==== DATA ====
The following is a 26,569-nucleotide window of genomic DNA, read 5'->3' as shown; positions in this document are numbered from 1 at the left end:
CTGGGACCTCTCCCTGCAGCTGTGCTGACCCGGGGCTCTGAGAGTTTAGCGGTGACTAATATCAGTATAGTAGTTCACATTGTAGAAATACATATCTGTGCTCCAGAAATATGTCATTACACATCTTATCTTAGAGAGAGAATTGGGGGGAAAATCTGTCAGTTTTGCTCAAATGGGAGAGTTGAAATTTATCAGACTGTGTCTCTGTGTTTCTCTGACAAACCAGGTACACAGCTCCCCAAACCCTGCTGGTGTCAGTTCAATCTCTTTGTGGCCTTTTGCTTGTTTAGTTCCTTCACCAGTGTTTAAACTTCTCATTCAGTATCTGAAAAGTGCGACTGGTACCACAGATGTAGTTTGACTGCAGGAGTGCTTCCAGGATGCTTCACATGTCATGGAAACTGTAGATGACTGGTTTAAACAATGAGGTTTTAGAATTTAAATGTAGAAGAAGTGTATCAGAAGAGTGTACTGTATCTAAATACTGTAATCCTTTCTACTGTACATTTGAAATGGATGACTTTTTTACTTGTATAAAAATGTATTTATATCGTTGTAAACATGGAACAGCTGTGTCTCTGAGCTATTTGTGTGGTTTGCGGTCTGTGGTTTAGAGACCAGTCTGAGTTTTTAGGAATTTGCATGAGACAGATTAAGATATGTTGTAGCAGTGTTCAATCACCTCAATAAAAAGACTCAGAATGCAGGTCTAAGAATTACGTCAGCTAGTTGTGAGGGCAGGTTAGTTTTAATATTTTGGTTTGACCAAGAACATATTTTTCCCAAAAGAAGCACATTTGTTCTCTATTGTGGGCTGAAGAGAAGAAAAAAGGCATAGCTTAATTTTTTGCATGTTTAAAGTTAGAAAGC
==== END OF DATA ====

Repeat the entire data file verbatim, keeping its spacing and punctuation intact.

The following is a 26,569-nucleotide window of genomic DNA, read 5'->3' as shown; positions in this document are numbered from 1 at the left end:
CTGGGACCTCTCCCTGCAGCTGTGCTGACCCGGGGCTCTGAGAGTTTAGCGGTGACTAATATCAGTATAGTAGTTCACATTGTAGAAATACATATCTGTGCTCCAGAAATATGTCATTACACATCTTATCTTAGAGAGAGAATTGGGGGGAAAATCTGTCAGTTTTGCTCAAATGGGAGAGTTGAAATTTATCAGACTGTGTCTCTGTGTTTCTCTGACAAACCAGGTACACAGCTCCCCAAACCCTGCTGGTGTCAGTTCAATCTCTTTGTGGCCTTTTGCTTGTTTAGTTCCTTCACCAGTGTTTAAACTTCTCATTCAGTATCTGAAAAGTGCGACTGGTACCACAGATGTAGTTTGACTGCAGGAGTGCTTCCAGGATGCTTCACATGTCATGGAAACTGTAGATGACTGGTTTAAACAATGAGGTTTTAGAATTTAAATGTAGAAGAAGTGTATCAGAAGAGTGTACTGTATCTAAATACTGTAATCCTTTCTACTGTACATTTGAAATGGATGACTTTTTTACTTGTATAAAAATGTATTTATATCGTTGTAAACATGGAACAGCTGTGTCTCTGAGCTATTTGTGTGGTTTGCGGTCTGTGGTTTAGAGACCAGTCTGAGTTTTTAGGAATTTGCATGAGACAGATTAAGATATGTTGTAGCAGTGTTCAATCACCTCAATAAAAAGACTCAGAATGCAGGTCTAAGAATTACGTCAGCTAGTTGTGAGGGCAGGTTAGTTTTAATATTTTGGTTTGACCAAGAACATATTTTTCCCAAAAGAAGCACATTTGTTCTCTATTGTGGGCTGAAGAGAAGAAAAAAGGCATAGCTTAATTTTTTGCATGTTTAAAGTTAGAAAGC